• It isn’t a negative view of gay people. It is a negative view of the media and the LGBT community. I have that view, because I wasn’t viewed as individual, but as someone who was EXPECTED to live a certain way because I was SSA, and that way was a living hell..

        • I am a part of the LGBT community and I see you as an individual. I think you formed this view because of the people that you encountered. I am sorry that you had that bad experience. I think you need to live as your conscience dictates, as we all do. Hopefully you will meet some different people and realize we are all different.
          Living as a gay man, or however you choose to identify, never looks the same in any two people. The “living hell” for you might look incredibly different to some one else. It is good to remember that. The media isn’t the enemy because they believe different than you. The LGBT people you encountered are not the enemy due to their expectations or beliefs. The first thing to realize is that there is no enemy. They were probably offering solutions to you that brought them their own best happiness. Unfortunately they did not know what “best” looked like for you.
          Wider eyes and open minds benefit us all, on any side of the spectrum. 🙂

          • I would agree. I have also experienced those unfortunate things. I hope you realize that those situations are not the norm in the gay community or in LGBT relationships. Healthy friendships and good relationships exist. They take work, just as in the hetero world. The whole cannot be judged by the negative.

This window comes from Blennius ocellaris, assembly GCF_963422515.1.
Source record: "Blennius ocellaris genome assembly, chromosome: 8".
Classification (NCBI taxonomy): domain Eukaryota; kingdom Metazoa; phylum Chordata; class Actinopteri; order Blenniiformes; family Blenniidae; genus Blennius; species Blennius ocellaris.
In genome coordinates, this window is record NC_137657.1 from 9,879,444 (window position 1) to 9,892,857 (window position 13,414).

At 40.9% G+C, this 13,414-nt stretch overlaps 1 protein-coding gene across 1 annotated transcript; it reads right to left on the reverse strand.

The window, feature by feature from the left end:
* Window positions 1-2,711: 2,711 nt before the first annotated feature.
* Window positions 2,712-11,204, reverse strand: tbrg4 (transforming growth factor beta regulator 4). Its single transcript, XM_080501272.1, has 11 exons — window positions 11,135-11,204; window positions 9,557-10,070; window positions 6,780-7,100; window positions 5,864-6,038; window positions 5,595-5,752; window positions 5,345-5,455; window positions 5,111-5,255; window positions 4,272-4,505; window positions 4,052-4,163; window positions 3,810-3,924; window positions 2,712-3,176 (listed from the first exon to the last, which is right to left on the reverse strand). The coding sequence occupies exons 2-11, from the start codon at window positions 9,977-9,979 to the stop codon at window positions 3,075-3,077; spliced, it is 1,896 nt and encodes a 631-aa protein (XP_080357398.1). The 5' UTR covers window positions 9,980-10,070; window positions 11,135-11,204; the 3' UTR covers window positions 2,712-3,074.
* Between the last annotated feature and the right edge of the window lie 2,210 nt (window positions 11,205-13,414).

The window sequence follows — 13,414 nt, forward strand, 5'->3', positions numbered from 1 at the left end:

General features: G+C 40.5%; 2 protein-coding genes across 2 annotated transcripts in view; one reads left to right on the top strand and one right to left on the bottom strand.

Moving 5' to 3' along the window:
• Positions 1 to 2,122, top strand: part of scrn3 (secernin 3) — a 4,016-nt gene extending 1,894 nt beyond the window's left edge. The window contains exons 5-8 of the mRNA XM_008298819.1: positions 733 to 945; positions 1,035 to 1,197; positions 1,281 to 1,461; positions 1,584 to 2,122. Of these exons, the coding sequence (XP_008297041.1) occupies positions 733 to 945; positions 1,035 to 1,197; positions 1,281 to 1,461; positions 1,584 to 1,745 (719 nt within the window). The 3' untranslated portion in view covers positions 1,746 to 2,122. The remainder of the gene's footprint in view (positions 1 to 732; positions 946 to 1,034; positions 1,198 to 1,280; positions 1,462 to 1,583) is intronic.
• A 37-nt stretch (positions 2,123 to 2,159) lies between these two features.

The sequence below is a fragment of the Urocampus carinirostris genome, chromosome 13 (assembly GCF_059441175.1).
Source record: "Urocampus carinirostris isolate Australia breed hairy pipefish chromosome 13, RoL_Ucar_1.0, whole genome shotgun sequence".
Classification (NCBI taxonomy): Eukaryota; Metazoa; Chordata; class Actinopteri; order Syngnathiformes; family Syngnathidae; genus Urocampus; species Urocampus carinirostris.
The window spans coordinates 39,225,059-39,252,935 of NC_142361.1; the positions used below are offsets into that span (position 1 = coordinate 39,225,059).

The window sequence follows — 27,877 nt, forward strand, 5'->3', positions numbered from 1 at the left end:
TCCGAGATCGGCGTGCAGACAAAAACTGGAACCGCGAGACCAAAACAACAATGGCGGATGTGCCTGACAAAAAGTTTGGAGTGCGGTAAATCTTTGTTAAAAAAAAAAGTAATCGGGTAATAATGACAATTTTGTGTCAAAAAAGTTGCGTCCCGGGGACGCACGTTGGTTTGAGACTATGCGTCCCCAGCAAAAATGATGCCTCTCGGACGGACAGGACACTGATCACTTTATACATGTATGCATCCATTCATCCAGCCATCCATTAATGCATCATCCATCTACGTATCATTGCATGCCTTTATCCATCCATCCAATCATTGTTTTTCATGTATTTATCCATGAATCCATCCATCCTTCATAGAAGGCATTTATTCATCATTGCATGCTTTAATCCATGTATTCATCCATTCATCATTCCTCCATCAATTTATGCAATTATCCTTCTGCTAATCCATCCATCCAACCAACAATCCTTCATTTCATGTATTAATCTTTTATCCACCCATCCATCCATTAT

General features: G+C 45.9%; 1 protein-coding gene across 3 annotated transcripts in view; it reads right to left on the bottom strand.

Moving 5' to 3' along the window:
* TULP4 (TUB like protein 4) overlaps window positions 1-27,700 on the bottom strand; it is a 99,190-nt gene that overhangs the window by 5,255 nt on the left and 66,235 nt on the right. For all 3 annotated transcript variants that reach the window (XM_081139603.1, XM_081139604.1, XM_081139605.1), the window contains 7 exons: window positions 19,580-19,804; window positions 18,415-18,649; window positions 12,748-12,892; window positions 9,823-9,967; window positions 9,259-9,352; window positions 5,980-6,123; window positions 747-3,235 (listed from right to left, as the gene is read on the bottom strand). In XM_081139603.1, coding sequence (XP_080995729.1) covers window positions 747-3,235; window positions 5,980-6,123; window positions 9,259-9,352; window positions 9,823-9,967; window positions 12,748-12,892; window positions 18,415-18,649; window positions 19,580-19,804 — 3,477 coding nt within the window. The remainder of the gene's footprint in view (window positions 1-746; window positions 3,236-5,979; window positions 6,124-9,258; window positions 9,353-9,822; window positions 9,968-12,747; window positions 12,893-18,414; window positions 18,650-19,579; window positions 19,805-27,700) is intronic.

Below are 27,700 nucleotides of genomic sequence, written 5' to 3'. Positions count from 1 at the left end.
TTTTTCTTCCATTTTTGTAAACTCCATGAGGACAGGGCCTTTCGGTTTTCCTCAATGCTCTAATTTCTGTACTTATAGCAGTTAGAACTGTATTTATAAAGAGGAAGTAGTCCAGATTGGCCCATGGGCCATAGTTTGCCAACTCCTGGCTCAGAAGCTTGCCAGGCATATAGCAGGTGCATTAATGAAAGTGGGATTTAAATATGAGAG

I am sorry that those were your experiences and hope that you can heal and live past them as time goes on. The “gay lifestyle” always seems to be a common boogie man in some faith based circles, when in reality it is “poor life choices” that contribute to the pain, hurt and negative experiences that some go through. Don’t blame a community for the actions of some of its members. That is all I ask. I extend to you the same courtesy as well. Specific people hurt you. They are to blame, not a group of people that you do not even know.

          • I don’t exactly understand that comment, but I guarantee you I am not trying to fool you and have no tactics. I am not the person who hurt you. “They” are not after you. No one is after you. I hope you heal from whatever trauma and pain you are in that colors your world view and find peace, both with yourself and others.

          • I won’t go back into the gay life again. The guilt does not work. Being called a betrayer does no work. Being told that I’m in self-denial does not work. I am SSA. That is all. Iam at peace with that.